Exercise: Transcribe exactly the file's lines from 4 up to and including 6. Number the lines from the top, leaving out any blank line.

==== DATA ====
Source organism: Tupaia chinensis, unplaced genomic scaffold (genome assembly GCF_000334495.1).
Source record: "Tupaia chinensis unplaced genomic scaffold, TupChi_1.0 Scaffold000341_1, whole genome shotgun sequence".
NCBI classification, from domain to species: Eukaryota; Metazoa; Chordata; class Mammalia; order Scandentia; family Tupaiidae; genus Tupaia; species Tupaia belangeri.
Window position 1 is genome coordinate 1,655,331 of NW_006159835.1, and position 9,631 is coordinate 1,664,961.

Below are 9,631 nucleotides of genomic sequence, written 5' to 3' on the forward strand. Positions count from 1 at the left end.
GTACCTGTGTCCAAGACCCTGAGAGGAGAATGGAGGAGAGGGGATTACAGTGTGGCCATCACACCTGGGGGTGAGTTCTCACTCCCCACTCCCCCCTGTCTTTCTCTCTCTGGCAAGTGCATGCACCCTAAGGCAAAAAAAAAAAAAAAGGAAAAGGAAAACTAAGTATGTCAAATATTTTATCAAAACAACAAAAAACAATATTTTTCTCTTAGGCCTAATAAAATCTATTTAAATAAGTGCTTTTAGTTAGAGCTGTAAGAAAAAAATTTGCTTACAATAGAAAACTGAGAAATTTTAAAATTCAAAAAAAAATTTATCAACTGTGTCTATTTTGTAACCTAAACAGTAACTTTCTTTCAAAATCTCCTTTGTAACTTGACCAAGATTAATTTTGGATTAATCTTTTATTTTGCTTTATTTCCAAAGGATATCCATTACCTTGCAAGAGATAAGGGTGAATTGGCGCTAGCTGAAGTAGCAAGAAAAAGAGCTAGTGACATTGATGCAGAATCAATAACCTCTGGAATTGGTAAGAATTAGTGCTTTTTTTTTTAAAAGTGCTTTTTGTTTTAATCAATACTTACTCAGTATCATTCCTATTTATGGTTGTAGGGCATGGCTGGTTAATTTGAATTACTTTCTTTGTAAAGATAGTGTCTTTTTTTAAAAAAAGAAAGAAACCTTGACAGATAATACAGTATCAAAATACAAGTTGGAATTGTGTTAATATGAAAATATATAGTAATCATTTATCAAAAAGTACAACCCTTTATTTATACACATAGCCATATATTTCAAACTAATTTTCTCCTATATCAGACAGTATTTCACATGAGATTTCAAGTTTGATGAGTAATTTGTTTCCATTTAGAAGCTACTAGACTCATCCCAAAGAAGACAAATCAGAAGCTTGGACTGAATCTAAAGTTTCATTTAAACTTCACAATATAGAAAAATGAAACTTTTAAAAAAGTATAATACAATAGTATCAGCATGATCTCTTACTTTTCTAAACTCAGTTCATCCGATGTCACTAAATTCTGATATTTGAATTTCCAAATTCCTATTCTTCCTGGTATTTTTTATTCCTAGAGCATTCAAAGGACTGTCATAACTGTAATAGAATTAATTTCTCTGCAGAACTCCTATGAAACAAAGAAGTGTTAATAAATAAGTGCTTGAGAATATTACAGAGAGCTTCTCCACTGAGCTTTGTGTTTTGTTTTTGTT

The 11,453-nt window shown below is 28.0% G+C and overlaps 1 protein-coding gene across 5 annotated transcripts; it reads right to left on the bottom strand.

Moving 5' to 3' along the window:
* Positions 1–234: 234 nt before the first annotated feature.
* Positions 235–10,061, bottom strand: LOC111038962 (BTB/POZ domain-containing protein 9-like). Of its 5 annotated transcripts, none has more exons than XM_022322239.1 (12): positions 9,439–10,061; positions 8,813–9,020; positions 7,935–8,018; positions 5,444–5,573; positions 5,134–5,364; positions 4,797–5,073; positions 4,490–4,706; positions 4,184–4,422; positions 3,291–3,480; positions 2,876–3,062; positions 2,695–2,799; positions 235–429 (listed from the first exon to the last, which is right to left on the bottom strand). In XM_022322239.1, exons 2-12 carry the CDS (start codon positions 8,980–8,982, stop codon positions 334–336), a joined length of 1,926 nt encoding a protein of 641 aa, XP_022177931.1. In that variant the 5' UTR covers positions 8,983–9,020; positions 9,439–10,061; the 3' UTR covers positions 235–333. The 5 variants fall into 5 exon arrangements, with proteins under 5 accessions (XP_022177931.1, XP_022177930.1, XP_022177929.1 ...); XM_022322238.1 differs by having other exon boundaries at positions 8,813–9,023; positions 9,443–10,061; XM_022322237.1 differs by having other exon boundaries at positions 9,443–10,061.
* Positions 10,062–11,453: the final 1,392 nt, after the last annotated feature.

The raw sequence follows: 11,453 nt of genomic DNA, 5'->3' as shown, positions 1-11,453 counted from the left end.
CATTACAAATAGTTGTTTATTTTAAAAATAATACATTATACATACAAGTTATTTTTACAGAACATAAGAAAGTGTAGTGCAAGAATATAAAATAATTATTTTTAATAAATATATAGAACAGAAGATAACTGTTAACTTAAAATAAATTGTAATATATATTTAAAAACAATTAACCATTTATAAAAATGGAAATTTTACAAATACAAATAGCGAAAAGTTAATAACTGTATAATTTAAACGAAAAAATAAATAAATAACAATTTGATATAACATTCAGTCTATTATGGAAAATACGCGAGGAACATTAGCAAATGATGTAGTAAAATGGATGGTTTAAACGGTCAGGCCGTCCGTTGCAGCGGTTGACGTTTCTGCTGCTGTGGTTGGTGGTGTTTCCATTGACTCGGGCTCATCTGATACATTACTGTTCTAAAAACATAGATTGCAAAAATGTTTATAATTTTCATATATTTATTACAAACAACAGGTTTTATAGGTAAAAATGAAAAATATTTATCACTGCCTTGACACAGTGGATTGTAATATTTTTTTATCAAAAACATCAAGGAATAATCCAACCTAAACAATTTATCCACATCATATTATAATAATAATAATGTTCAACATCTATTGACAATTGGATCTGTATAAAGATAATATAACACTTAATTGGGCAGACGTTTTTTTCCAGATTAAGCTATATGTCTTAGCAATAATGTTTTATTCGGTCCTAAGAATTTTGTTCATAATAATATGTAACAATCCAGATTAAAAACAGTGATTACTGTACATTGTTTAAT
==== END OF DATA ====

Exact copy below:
Window position 1 is genome coordinate 1,655,331 of NW_006159835.1, and position 9,631 is coordinate 1,664,961.

Below are 9,631 nucleotides of genomic sequence, written 5' to 3' on the forward strand. Positions count from 1 at the left end.
GTACCTGTGTCCAAGACCCTGAGAGGAGAATGGAGGAGAGGGGATTACAGTGTGGCCATCACACCTGGGGGTGAGTTCTCACTCCCCACTCCCCCCTGTCTTTCTCTCTCTGGCAAGTGCATGCACCCTAAGGCAAAAAAAAAAAAAAAGGAAAAGGAAAACTAAGTATGTCAAATATTTTATCAAAACAACAAAAAACAATATTTTTCTCTTAGGCCTAATAAAATCTATTTAAATAAGTGCTTTTAGTTAGAGCTGTAAGAAAAAAATTTGCTTACAATAGAAAACTGAGAAATTTTAAAATTCAAAAAAAAATTTATCAACTGTGTCTATTTTGTAACCTAAACAGTAACTTTCTTTCAAAATCTCCTTTGTAACTTGACCAAGATTAATTTTGGATTAATCTTTTATTTTGCTTTATTTCCAAAGGATATCCATTACCTTGCAAGAGATAAGGGTGAATTGGCGCTAGCTGAAGTAGCAAGAAAAAGAGCTAGTGACATTGATGCAGAATCAATAACCTCTGGAATTGGTAAGAATTAGTGCTTTTTTTTTTAAAAGTGCTTTTTGTTTTAATCAATACTTACTCAGTATCATTCCTATTTATGGTTGTAGGGCATGGCTGGTTAATTTGAATTACTTTCTTTGTAAAGATAGTGTCTTTTTTTAAAAAAAGAAAGAAACCTTGACAGATAATACAGTATCAAAATACAAGTTGGAATTGTGTTAATATGAAAATATATAGTAATCATTTATCAAAAAGTACAACCCTTTATTTATACACATAGCCATATATTTCAAACTAATTTTCTCCTATATCAGACAGTATTTCACATGAGATTTCAAGTTTGATGAGTAATTTGTTTCCATTTAGAAGCTACTAGACTCATCCCAAAGAAGACAAATCAGAAGCTTGGACTGAATCTAAAGTTTCATTTAAACTTCACAATATAGAAAAATGAAACTTTTAAAAAAGTATAATACAATAGTATCAGCATGATCTCTTACTTTTCTAAACTCAGTTCATCCGATGTCACTAAATTCTGATATTTGAATTTCCAAATTCCTATTCTTCCTGGTATTTTTTATTCCTAGAGCATTCAAAGGACTGTCATAACTGTAATAGAATTAATTTCTCTGCAGAACTCCTATGAAACAAAGAAGTGTTAATAAATAAGTGCTTGAGAATATTACAGAGAGCTTCTCCACTGAGCTTTGTGTTTTGTTTTTGTT